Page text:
Jun 24, 2010
Tags: Graduate Jobs, Wall Street, USA
This Post is part of the Wall Street - Where to start your Corporate Finance Career series contributed by Neil Venters of mergersandacquisitionsjobs.org/
Who are they?
Goldman Sachs, Morgan Stanley, JP Morgan Chase, UBS, Citigroup, etc. The list goes on. These are the big guys (domestic and foreign) who compete for the largest and most lucrative government and corporate deals - the deals you hear about on the mainstream news.
How to get hired?
Bulge bracket banks have a rigid hiring schedule both in terms of timing and the candidate pool. They spend a great amount of effort and money to keep the pipeline of analysts flowing. Typically a bank will visit select academic institutions and put the candidates through several rounds of rigorous on and off-campus interviews. Banks, competing with each other over best candidates usually come to campuses earlier than later so depending on the school recruiting can take place as early as fall.
Are Bulge Brackets gates closed if you did not go to a target school? Nope, but you will need connections to get your foot in the door. For example, I got an interview with then JP Morgan because one of my professors recommended me to an alum, who worked at the bank. Couple phone calls and a trip to New York later, I was in the recruiting loop. So if you are not in a target school, consider professors, friends, family, people you met while interning. Banking inherently is a relationship business, and networking does help so start developing this skill early.
Where are the banks located?
The main American offices are in New York City, predominantly in Midtown Manhattan – with a few notable exceptions such as Goldman or Citi which are based Downtown. The banks also maintain smaller regional offices in large business hubs such as Chicago, Los Angeles, and San Francisco. The satellite offices are there to service clients in these areas and are usually smaller and built around certain practice (tech, entertainment, retail, etc.). They are usually slightly easier to get a job at, if you can prove geographical ties to such place and demonstrate an interest in the particular industry.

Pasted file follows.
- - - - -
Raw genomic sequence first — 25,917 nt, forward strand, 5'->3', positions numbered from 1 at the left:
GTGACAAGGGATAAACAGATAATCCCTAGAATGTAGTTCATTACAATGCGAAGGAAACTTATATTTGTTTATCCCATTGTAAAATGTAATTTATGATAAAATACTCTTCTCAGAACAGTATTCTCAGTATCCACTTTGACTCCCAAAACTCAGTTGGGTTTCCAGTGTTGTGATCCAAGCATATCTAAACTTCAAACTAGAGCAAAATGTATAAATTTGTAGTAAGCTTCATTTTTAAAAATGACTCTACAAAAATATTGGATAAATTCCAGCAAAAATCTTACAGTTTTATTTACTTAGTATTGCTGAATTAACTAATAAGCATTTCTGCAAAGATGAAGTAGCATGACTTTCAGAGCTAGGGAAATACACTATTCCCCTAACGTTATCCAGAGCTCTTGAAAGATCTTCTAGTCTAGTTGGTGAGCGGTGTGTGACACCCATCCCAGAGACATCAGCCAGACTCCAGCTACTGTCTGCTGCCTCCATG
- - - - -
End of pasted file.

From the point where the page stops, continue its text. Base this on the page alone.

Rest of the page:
What are the Pros and Cons?
Bulge Bracket banks are a good place to build your equity early on. You will get valuable training and a solid brand name on your resume. After a year or two, you will have an easier time moving on to the next challenge. However, keep in mind that the environment is somewhat cold and impersonal. Also, your success will likely be determined by how well you work the system, rather than how hard you work and how smart you are.
Bulge Brackets are a great springboard into a corporate finance career. There is lots of competition for roles in these firms, and they are looking for people with strong skills and a willingness to do extra to impress. So if you have aspirations to work in the bulge bracket, start putting in the extra yards to differentiate yourself!
Contributed by Neil Venters